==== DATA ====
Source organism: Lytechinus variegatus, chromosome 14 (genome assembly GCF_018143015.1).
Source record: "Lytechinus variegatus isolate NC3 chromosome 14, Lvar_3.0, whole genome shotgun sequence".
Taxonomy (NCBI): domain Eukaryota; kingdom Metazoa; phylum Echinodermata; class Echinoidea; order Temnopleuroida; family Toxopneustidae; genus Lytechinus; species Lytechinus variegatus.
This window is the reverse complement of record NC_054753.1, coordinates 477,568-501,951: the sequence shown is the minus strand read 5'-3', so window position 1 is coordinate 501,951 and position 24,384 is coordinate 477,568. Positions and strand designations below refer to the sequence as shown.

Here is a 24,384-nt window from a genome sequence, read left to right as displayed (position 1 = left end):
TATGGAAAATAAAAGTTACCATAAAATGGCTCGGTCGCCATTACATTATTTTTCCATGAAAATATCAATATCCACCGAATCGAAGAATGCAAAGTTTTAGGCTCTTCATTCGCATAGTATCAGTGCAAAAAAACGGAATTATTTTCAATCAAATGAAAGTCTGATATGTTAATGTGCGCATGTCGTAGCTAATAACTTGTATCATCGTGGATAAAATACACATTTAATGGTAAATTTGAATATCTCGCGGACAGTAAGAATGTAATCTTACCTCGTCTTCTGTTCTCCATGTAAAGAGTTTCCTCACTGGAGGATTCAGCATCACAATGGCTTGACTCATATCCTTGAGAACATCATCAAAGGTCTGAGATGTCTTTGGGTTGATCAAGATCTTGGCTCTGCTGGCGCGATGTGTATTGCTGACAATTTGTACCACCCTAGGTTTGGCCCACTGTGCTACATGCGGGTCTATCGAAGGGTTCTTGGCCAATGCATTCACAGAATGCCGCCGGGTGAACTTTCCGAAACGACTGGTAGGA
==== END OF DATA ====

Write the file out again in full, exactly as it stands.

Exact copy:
Source organism: Lytechinus variegatus, chromosome 14 (genome assembly GCF_018143015.1).
Source record: "Lytechinus variegatus isolate NC3 chromosome 14, Lvar_3.0, whole genome shotgun sequence".
Taxonomy (NCBI): domain Eukaryota; kingdom Metazoa; phylum Echinodermata; class Echinoidea; order Temnopleuroida; family Toxopneustidae; genus Lytechinus; species Lytechinus variegatus.
This window is the reverse complement of record NC_054753.1, coordinates 477,568-501,951: the sequence shown is the minus strand read 5'-3', so window position 1 is coordinate 501,951 and position 24,384 is coordinate 477,568. Positions and strand designations below refer to the sequence as shown.

Here is a 24,384-nt window from a genome sequence, read left to right as displayed (position 1 = left end):
TATGGAAAATAAAAGTTACCATAAAATGGCTCGGTCGCCATTACATTATTTTTCCATGAAAATATCAATATCCACCGAATCGAAGAATGCAAAGTTTTAGGCTCTTCATTCGCATAGTATCAGTGCAAAAAAACGGAATTATTTTCAATCAAATGAAAGTCTGATATGTTAATGTGCGCATGTCGTAGCTAATAACTTGTATCATCGTGGATAAAATACACATTTAATGGTAAATTTGAATATCTCGCGGACAGTAAGAATGTAATCTTACCTCGTCTTCTGTTCTCCATGTAAAGAGTTTCCTCACTGGAGGATTCAGCATCACAATGGCTTGACTCATATCCTTGAGAACATCATCAAAGGTCTGAGATGTCTTTGGGTTGATCAAGATCTTGGCTCTGCTGGCGCGATGTGTATTGCTGACAATTTGTACCACCCTAGGTTTGGCCCACTGTGCTACATGCGGGTCTATCGAAGGGTTCTTGGCCAATGCATTCACAGAATGCCGCCGGGTGAACTTTCCGAAACGACTGGTAGGA